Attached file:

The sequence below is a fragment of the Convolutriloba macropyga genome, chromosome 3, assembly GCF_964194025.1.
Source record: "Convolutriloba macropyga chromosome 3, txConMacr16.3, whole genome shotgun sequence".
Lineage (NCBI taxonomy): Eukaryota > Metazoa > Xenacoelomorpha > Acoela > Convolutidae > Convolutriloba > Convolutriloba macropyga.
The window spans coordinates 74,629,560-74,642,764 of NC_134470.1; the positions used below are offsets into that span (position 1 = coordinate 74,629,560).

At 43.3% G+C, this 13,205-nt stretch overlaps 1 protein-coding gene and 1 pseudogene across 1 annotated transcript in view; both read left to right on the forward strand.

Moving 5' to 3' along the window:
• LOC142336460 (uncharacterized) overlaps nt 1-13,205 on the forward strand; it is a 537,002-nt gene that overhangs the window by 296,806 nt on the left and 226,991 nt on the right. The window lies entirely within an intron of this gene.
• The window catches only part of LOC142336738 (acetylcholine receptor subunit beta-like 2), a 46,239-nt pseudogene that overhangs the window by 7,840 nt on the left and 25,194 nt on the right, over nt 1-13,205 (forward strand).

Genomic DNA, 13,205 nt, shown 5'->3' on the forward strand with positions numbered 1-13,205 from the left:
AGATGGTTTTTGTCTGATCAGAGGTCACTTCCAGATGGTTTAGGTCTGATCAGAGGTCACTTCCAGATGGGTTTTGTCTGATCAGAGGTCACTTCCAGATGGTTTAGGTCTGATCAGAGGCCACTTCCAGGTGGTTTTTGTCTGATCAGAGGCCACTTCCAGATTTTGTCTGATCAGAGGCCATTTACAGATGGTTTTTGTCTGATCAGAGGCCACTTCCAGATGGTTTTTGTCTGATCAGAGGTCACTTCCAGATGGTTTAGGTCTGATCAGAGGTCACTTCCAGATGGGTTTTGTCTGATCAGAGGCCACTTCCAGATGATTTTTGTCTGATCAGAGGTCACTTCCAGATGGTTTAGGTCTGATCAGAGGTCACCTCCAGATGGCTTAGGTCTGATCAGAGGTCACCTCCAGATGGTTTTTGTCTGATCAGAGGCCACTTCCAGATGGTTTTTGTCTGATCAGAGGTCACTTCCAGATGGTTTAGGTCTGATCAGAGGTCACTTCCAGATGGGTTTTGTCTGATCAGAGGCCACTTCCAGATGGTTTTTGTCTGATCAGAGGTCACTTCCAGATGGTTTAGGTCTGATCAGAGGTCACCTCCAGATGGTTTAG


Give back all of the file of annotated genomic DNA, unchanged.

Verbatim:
The sequence below is a fragment of the Convolutriloba macropyga genome, chromosome 3, assembly GCF_964194025.1.
Source record: "Convolutriloba macropyga chromosome 3, txConMacr16.3, whole genome shotgun sequence".
Lineage (NCBI taxonomy): Eukaryota > Metazoa > Xenacoelomorpha > Acoela > Convolutidae > Convolutriloba > Convolutriloba macropyga.
The window spans coordinates 74,629,560-74,642,764 of NC_134470.1; the positions used below are offsets into that span (position 1 = coordinate 74,629,560).

At 43.3% G+C, this 13,205-nt stretch overlaps 1 protein-coding gene and 1 pseudogene across 1 annotated transcript in view; both read left to right on the forward strand.

Moving 5' to 3' along the window:
• LOC142336460 (uncharacterized) overlaps nt 1-13,205 on the forward strand; it is a 537,002-nt gene that overhangs the window by 296,806 nt on the left and 226,991 nt on the right. The window lies entirely within an intron of this gene.
• The window catches only part of LOC142336738 (acetylcholine receptor subunit beta-like 2), a 46,239-nt pseudogene that overhangs the window by 7,840 nt on the left and 25,194 nt on the right, over nt 1-13,205 (forward strand).

Genomic DNA, 13,205 nt, shown 5'->3' on the forward strand with positions numbered 1-13,205 from the left:
AGATGGTTTTTGTCTGATCAGAGGTCACTTCCAGATGGTTTAGGTCTGATCAGAGGTCACTTCCAGATGGGTTTTGTCTGATCAGAGGTCACTTCCAGATGGTTTAGGTCTGATCAGAGGCCACTTCCAGGTGGTTTTTGTCTGATCAGAGGCCACTTCCAGATTTTGTCTGATCAGAGGCCATTTACAGATGGTTTTTGTCTGATCAGAGGCCACTTCCAGATGGTTTTTGTCTGATCAGAGGTCACTTCCAGATGGTTTAGGTCTGATCAGAGGTCACTTCCAGATGGGTTTTGTCTGATCAGAGGCCACTTCCAGATGATTTTTGTCTGATCAGAGGTCACTTCCAGATGGTTTAGGTCTGATCAGAGGTCACCTCCAGATGGCTTAGGTCTGATCAGAGGTCACCTCCAGATGGTTTTTGTCTGATCAGAGGCCACTTCCAGATGGTTTTTGTCTGATCAGAGGTCACTTCCAGATGGTTTAGGTCTGATCAGAGGTCACTTCCAGATGGGTTTTGTCTGATCAGAGGCCACTTCCAGATGGTTTTTGTCTGATCAGAGGTCACTTCCAGATGGTTTAGGTCTGATCAGAGGTCACCTCCAGATGGTTTAG